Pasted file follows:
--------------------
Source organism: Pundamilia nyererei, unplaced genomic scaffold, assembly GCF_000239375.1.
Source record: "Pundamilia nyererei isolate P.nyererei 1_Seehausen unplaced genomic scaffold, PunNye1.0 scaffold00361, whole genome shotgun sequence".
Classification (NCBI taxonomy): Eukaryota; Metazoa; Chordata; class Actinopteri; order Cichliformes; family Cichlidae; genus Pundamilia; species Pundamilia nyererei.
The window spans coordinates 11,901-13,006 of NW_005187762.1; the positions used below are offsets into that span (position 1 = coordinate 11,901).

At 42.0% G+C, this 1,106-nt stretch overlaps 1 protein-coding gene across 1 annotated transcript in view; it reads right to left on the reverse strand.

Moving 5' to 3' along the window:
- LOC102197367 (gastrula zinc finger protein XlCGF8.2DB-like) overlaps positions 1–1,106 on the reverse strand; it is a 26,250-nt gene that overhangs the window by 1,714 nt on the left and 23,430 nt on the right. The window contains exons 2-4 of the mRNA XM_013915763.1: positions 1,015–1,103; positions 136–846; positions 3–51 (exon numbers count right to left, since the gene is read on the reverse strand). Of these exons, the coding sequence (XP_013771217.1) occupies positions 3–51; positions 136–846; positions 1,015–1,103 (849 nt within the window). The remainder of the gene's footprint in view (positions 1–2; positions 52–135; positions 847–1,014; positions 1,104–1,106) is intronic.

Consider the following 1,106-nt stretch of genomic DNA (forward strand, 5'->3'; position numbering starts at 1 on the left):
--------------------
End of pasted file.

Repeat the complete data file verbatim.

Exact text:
Source organism: Pundamilia nyererei, unplaced genomic scaffold, assembly GCF_000239375.1.
Source record: "Pundamilia nyererei isolate P.nyererei 1_Seehausen unplaced genomic scaffold, PunNye1.0 scaffold00361, whole genome shotgun sequence".
Classification (NCBI taxonomy): Eukaryota; Metazoa; Chordata; class Actinopteri; order Cichliformes; family Cichlidae; genus Pundamilia; species Pundamilia nyererei.
The window spans coordinates 11,901-13,006 of NW_005187762.1; the positions used below are offsets into that span (position 1 = coordinate 11,901).

At 42.0% G+C, this 1,106-nt stretch overlaps 1 protein-coding gene across 1 annotated transcript in view; it reads right to left on the reverse strand.

Moving 5' to 3' along the window:
- LOC102197367 (gastrula zinc finger protein XlCGF8.2DB-like) overlaps positions 1–1,106 on the reverse strand; it is a 26,250-nt gene that overhangs the window by 1,714 nt on the left and 23,430 nt on the right. The window contains exons 2-4 of the mRNA XM_013915763.1: positions 1,015–1,103; positions 136–846; positions 3–51 (exon numbers count right to left, since the gene is read on the reverse strand). Of these exons, the coding sequence (XP_013771217.1) occupies positions 3–51; positions 136–846; positions 1,015–1,103 (849 nt within the window). The remainder of the gene's footprint in view (positions 1–2; positions 52–135; positions 847–1,014; positions 1,104–1,106) is intronic.

Consider the following 1,106-nt stretch of genomic DNA (forward strand, 5'->3'; position numbering starts at 1 on the left):